These plants are near flowering size, 3" - 4" tubers, in 5" - 6” plastic pots. With proper culture I expect these will flower in 1 year.
This species is native to tropical and subtropical regions of Nepal, Bhutan, northern India, Bangladesh, and Myanmar (Burma). This species as with most Amorphophallus and Arisaema species are seasonally dormant. Plants of this species grow 18” – 24”. Each tuber produces a single stem that terminates with a single “leaf” or an inflorescence. Each leaf consists of a large umbrella of smaller leaflets that is 24” – 30” across. The stem leaf stem is green spotted with pink. The plant alone is very ornamental. As with A. thaiensis, A. yulonensis, and others, this species has an added bonus of producing new tubers at the “leaf” axils. These can be removed and planted the same as tubers produced from the soil. The inflorescence is produced from the naked tuber. In this species and many others, there is usually no growth until the following year. The inflorescence is 4” – 6” tall. The inflorescence is single “flowered”. The “flower” is actually a modified inflorescence that consists of the spathe (outer ornamental part) and the spadix (internal sexual bits). The spadix is 4” – 7” tall. The spadix appendage is white to cream colored. The spathe that surrounds the spadix is 6” – 10” long. The spathe is bright pink. Flowers last only a few days. The flowers attract flies for pollination. The “fragrance” is heavily reminiscent of old garbage. The Infructescence that can form is also very decorative. In late August – early October it consists of a corn cob like structure of green berries that turn yellow, then orange, then red when ripe. It is important to wear gloves if you harvest the berries as they juice can stain and irritate mammalian skin.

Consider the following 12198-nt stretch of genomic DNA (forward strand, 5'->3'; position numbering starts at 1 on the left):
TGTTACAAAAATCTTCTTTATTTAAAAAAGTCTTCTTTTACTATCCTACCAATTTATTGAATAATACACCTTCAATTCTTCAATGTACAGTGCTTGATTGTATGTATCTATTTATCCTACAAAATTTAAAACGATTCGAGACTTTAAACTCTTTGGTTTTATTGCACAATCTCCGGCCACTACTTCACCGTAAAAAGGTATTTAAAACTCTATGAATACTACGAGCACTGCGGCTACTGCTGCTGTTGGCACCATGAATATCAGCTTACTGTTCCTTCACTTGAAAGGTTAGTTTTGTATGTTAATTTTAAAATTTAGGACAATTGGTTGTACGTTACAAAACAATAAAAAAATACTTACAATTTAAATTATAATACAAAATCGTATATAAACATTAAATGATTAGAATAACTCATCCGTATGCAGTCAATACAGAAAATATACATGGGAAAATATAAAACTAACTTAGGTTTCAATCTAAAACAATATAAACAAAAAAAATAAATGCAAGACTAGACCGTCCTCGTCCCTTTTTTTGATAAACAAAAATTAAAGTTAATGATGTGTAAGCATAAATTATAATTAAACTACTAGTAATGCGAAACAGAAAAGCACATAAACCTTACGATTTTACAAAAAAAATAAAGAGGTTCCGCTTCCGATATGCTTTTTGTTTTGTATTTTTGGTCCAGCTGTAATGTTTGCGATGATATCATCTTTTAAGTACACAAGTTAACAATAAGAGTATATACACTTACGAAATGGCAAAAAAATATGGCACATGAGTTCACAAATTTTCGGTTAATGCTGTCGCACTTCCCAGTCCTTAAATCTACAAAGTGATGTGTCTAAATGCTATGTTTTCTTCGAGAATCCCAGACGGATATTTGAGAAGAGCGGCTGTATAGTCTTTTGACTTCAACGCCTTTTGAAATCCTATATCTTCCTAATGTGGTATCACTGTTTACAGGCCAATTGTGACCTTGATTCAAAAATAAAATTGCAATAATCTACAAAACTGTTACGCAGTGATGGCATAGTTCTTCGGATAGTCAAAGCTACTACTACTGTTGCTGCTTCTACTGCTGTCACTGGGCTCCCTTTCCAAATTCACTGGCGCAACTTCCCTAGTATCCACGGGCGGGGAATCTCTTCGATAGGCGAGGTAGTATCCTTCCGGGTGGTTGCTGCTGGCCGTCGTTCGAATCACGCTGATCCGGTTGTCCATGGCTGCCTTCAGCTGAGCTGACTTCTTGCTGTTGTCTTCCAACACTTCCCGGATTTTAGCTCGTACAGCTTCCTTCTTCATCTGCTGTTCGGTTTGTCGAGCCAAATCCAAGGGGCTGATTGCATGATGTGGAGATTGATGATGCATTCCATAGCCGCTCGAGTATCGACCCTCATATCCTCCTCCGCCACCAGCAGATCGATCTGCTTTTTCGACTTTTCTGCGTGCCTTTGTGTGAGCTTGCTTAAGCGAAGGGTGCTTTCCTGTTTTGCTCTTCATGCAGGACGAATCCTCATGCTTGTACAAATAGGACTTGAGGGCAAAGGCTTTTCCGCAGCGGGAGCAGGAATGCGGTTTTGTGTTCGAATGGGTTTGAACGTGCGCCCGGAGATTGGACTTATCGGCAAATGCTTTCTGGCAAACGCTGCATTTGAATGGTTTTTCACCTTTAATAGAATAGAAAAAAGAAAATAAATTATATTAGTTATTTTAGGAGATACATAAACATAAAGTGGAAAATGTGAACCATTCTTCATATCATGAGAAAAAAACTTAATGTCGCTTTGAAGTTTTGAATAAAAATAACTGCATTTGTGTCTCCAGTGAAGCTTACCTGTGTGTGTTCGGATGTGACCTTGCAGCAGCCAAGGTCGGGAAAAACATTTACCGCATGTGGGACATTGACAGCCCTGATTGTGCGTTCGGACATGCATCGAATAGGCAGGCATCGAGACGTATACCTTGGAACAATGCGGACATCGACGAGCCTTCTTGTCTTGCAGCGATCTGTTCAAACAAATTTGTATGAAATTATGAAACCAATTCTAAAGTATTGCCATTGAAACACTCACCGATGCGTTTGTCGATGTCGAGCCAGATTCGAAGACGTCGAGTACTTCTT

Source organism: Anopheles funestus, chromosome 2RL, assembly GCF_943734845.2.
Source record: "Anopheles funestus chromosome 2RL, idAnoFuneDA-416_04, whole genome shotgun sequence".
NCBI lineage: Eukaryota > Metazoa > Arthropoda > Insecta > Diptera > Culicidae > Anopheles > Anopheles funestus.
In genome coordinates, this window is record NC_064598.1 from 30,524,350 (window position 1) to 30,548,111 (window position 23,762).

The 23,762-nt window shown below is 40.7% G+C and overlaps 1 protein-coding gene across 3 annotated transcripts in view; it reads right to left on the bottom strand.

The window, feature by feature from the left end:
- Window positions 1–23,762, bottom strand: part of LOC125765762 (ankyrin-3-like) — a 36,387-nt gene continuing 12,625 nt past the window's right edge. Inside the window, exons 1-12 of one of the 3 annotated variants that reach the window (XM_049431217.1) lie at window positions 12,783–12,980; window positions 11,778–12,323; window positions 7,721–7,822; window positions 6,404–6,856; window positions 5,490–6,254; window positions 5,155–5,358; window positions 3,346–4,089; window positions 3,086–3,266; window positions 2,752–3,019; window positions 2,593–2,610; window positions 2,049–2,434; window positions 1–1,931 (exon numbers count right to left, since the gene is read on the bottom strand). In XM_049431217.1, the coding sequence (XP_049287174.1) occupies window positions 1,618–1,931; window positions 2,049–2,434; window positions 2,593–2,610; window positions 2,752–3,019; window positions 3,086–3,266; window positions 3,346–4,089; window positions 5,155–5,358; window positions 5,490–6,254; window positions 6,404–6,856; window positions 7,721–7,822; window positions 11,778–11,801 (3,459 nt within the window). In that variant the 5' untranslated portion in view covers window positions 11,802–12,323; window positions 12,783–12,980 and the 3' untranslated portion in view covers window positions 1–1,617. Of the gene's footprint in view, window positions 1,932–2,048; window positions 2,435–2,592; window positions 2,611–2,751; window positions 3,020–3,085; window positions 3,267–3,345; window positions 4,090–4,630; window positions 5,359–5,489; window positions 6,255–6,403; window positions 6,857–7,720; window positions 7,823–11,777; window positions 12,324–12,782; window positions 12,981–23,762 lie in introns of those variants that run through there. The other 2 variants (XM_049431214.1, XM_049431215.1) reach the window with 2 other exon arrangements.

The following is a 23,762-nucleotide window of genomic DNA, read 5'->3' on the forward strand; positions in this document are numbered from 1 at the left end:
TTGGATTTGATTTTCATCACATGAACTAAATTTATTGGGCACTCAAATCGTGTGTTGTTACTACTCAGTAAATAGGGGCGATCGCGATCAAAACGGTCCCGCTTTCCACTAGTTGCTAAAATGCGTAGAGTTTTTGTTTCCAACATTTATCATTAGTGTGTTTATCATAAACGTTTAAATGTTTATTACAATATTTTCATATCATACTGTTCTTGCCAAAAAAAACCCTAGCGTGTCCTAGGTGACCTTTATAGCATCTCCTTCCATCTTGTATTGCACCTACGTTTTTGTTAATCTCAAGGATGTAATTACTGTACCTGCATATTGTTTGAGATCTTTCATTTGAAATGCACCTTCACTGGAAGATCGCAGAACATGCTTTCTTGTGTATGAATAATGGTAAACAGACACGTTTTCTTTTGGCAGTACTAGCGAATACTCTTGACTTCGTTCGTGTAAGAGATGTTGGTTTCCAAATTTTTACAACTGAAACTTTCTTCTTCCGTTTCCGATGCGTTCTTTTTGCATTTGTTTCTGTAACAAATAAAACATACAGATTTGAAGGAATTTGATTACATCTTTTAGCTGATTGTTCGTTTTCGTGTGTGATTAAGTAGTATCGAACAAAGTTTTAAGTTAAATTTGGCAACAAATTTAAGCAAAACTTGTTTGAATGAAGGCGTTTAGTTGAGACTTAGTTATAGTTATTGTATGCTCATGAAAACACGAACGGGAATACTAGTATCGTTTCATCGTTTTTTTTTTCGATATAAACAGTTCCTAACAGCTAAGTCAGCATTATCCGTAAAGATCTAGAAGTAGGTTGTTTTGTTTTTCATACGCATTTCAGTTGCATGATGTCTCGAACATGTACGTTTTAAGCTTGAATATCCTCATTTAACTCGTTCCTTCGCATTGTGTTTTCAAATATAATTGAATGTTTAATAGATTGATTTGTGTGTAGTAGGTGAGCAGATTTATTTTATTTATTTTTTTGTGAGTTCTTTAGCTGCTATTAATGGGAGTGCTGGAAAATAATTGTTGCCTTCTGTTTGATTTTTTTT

It is usual for this plant to NOT produce a growth the same season after it flowers. It skips that season and grows the next year. Tubers often flower every other to every third year.